By: Jeff Hoffman
Hiring is frequently top of mind at the beginning of the year. But how do you find the best talent? As a manager, you want to hire someone who will be the best fit, and hit their quota successfully.
Here are my three tips when looking into finding the best talent.
Step 1: Make It a Habit to Ask Your Best/Top Performing Reps for Recommendations & References To Friends
The best rep on your team has a buddy who is an awesome and gainfully employed rep on another sales manager’s team. Before starting your search, it’s important to remember that your next great hire is A) employed, and B) is already thought of highly by their own manager. Basically, your next superstar is a super star for someone else right now.
What does that mean for you?
It means that it’s going to be hard to pry them away from their current place. They’re not looking because they are valued by their current company and performing well. That is only going to be dislodged by someone else, ie. your top performer; their friend. Utilize your own best reps to find your next stellar sales hire.
Step 2: Use a Similar Approach with Your Top Executives in Your Company
Speak to executives at your own company who are in non-sales roles. Maybe it’s the Head of Product, the VP of Marketing, or Vp of Operations. Ask the real leaders. People you respect and admire. These are the people who, regardless of their title or role, when they speak, everyone listens.
Ask them, “Can you tell me who were the top reps from your last company? I just want help identifying the right people for my open role.” Now, they won’t be able to give you direct access to this top performing rep, because they most likely signed a non-compete clause. But a name and direction still helps you in your search.
If you have a non-sales person say to you, “get Bill,” then you know that person is a winner. Because your non-sales executive knows that Bill is the best at sales, then you, as someone in sales, should have the confidence to know he’ll be a great rep.
Step 3: Network Or Research Out Of Industry, But in Similar Environments
What does this mean? I was talking to a client of mine, who is trying to find talent in the Bay Area. Specifically, he was hiring for new BDR and SDR positions in his company. The Bay Area is full of awesome companies to work for. That coupled with the boom in tech has left unemployment at about 2% in these specific roles. So when my client shared that he had to hire 15 new reps, my first thought was GOOD LUCK. You are hardly the only company hiring for BDRs and SDRs, in the Bay Area.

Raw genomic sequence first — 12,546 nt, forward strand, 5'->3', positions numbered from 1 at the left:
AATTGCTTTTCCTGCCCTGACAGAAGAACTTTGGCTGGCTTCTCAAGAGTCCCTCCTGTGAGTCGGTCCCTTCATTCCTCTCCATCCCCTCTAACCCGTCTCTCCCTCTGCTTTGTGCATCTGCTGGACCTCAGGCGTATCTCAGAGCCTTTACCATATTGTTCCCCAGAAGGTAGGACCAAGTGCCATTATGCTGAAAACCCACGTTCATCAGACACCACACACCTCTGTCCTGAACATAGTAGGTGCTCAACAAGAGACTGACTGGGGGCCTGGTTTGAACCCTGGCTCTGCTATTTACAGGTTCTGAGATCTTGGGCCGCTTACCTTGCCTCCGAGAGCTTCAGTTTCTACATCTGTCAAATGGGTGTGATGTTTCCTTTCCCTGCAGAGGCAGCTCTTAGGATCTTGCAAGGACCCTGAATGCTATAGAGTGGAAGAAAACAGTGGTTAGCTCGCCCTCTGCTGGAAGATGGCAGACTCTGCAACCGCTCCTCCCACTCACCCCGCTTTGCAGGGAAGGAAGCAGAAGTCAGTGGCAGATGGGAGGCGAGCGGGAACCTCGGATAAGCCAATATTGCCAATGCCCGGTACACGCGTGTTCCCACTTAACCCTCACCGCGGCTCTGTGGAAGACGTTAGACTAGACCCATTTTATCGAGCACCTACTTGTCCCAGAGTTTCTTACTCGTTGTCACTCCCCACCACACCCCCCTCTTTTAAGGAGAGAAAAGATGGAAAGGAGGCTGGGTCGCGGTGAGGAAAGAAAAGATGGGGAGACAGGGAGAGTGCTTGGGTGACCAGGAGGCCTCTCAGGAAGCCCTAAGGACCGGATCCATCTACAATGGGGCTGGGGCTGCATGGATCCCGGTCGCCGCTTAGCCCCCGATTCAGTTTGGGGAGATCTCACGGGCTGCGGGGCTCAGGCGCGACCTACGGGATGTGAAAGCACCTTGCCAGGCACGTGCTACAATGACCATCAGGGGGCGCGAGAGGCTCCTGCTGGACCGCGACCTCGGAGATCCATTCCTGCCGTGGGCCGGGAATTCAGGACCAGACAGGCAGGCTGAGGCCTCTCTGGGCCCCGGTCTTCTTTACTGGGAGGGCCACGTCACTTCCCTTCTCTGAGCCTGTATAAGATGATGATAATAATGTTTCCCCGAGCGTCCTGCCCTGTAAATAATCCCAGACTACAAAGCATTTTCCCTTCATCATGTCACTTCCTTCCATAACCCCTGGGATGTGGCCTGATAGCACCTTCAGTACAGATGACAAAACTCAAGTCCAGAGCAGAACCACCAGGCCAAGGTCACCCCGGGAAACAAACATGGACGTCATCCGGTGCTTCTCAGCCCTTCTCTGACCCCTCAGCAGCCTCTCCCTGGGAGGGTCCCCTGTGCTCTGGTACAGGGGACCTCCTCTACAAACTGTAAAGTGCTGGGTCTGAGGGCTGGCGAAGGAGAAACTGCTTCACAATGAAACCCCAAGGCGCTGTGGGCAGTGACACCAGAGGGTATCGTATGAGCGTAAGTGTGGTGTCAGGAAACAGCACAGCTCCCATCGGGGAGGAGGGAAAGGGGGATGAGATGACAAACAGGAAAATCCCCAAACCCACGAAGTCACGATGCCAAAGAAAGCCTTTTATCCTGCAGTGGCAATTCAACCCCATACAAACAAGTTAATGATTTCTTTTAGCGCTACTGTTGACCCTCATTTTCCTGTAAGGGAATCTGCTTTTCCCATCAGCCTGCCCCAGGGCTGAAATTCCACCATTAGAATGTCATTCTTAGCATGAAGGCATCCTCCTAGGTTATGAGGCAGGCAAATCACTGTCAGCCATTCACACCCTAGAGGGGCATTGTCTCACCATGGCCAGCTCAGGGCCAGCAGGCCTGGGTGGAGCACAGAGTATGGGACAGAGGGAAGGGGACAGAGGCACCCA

So what can he do?
I advised, let’s stop talking about what you sell, and let’s think about how your buyers buy. Give me the background of your process. How do sales in your company work? Once you get the details of the process, sit down and look at the these adjectives and qualities needed. What kind of industry aligns to these adjectives?
For this client in particular, those buying their products most directly related to sales processes in the travel industry. Specifically, the car rental industry. By expanding his search into this specific industry he was able to expand his search to include more tenured reps that had the skill set he was hiring for. And these were excited at the prospect of joining the tech industry, and so getting them onboard was easier than prying away a top performer from their competitor. Additionally, something to consider is that these ‘out of industry’ reps will most likely be willing to come over at a lower cost than persuading another seasoned tech rep from a competitor company.
These steps will help you narrow your candidate focus, and hone in on the people who are worth your time. This doesn’t mean you can just hire anyone. You still need to hire a winner. When confronted with hiring for the best, expanding the verticals you investigate could be the game changer in finding amazing sales reps for your team.
Stay tuned next week for an exclusive two part post on how to effectively evaluate your new hire’s performance, and how to fire someone who just isn’t working out.